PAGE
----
TaxPersonal TaxTax concessions for ravaged businesses

Tax concessions for ravaged businesses

The Inland Revenue has confirmed interest will not be charged on tax deferred as a result of any financial difficulties brought about by the outbreak of foot and mouth disease.

Revenue officials confirmed a clause has been introduced to remove the need to charge on the deferred amounts while the outbreak continues to wreak havoc.

A spokesman for the Revenue, said: ‘The ruling applies to all businesses affected by the outbreak. This is a concession granted by the government and no time limit has been placed on when this will end.

‘Each case will be decided on merit and all businesses should contact us if they feel they have been affected, he added.’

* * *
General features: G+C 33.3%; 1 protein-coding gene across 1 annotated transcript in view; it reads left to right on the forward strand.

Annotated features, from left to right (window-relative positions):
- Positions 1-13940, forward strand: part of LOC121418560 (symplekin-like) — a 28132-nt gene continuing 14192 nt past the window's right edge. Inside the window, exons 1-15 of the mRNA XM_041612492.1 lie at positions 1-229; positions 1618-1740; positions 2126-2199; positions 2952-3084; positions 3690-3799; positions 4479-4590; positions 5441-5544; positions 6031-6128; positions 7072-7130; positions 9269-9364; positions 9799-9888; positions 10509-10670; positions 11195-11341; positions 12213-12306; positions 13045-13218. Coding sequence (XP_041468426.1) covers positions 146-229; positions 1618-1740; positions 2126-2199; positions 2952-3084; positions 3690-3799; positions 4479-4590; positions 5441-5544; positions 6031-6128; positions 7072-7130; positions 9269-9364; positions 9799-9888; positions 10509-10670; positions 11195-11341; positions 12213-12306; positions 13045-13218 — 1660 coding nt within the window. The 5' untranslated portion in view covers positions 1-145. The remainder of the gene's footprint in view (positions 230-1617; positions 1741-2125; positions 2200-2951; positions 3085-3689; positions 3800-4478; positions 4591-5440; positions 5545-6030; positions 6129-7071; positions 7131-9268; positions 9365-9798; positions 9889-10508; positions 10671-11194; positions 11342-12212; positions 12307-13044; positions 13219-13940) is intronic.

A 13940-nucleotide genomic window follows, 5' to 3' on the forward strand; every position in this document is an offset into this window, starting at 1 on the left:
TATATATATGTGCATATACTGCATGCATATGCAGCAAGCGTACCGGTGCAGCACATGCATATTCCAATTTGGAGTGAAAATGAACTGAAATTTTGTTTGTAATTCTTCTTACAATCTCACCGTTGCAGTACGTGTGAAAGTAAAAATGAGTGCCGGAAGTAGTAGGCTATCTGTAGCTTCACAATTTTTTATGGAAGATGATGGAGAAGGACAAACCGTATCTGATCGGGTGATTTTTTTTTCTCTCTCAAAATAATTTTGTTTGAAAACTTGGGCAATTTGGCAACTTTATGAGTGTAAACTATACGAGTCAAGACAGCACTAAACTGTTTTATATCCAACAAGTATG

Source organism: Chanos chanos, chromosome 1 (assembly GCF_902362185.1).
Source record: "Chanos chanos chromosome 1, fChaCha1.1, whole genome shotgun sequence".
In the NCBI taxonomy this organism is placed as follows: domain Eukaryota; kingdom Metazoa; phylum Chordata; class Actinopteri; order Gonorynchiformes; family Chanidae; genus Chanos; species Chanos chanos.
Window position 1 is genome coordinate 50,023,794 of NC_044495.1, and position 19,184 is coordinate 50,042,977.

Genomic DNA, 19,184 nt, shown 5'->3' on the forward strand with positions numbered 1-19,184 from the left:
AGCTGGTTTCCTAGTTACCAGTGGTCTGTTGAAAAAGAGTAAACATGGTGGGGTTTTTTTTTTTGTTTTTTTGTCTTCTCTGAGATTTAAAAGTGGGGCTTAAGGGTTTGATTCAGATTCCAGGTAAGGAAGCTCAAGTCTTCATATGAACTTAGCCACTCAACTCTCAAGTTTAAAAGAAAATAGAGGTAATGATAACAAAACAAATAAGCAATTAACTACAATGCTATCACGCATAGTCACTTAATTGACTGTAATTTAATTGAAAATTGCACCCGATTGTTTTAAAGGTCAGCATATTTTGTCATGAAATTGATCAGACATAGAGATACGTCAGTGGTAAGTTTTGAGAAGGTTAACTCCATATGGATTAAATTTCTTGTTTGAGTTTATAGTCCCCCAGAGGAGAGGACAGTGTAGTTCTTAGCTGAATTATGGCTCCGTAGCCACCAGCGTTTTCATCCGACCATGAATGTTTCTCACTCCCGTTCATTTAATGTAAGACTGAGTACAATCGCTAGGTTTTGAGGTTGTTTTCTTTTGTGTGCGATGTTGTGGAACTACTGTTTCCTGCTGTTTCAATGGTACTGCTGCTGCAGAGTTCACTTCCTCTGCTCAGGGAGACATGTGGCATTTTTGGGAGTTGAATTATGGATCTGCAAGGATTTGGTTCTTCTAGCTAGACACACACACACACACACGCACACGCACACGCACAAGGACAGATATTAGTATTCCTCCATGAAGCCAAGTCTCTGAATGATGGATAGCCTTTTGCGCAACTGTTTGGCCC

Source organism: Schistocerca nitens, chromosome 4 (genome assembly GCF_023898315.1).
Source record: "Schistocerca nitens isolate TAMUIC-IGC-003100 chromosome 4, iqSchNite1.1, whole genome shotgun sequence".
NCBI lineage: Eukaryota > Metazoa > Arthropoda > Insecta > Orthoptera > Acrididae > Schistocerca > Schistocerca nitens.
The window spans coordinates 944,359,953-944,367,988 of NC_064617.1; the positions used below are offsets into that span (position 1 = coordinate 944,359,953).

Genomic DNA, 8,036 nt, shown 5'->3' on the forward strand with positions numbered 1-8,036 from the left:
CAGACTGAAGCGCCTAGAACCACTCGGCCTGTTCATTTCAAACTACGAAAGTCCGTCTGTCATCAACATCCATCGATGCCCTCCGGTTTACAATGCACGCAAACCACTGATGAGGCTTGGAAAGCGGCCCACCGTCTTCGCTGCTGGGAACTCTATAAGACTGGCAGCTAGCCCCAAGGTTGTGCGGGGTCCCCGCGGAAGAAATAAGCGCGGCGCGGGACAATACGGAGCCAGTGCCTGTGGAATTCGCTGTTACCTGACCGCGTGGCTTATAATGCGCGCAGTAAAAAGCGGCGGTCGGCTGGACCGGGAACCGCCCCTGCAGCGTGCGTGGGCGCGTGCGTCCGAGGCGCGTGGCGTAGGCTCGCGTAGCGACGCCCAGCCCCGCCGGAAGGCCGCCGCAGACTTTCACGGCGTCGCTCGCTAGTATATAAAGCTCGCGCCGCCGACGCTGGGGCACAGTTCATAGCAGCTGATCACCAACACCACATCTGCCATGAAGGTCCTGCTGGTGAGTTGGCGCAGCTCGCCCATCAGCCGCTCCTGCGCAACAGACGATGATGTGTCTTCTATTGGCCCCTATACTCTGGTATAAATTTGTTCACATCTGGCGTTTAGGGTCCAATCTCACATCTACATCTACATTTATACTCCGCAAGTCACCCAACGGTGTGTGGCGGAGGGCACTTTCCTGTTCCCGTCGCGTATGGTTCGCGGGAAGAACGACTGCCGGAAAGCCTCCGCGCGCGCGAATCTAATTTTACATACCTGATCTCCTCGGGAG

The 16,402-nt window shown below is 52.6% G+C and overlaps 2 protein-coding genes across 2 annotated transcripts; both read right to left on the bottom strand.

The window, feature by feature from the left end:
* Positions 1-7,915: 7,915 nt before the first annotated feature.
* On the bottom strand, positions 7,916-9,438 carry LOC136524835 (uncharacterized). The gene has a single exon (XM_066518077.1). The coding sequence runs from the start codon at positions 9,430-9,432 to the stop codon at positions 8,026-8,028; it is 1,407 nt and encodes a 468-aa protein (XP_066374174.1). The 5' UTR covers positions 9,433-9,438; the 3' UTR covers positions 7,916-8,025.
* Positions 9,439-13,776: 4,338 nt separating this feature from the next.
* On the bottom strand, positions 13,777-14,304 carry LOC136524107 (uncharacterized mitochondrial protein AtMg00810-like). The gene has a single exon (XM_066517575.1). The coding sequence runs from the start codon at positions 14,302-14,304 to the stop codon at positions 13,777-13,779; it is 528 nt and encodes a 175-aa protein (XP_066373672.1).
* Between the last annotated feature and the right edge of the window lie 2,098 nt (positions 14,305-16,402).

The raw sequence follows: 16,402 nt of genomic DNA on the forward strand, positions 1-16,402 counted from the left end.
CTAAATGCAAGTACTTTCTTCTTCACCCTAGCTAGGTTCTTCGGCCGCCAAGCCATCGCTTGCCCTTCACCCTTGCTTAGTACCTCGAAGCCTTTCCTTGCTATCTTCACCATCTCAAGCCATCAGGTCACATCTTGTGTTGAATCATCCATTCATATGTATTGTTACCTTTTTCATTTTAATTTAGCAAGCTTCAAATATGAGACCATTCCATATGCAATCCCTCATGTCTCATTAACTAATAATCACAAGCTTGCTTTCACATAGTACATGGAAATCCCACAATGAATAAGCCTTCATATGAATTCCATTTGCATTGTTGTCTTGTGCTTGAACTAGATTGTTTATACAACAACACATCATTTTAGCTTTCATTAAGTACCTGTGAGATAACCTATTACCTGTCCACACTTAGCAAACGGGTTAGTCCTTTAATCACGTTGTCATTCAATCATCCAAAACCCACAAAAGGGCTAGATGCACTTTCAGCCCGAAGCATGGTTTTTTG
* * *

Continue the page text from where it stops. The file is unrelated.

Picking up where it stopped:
The move came as the chief secretary to the Treasury, Andrew Smith MP, tabled a new clause to the Finance Bill, which confirmed the move.

It will provide specifically for the charge to interest to be removed where the Revenue has agreed, because of the effect of the foot-and-mouth disease outbreak, to defer payment of tax.

Current legislation requires interest to be charged on all unpaid tax from the date it becomes due until the date of payment. The Revenue can defer payment of tax, and both tax and interest can also ultimately be written off or remitted in certain circumstances.

Regulations will also be introduced to ensure interest is not charged on National Insurance contributions deferred in the same circumstances.

Links

Rural business wins tax concessions

Farmers in North East the hardest hit

Inland Revenue

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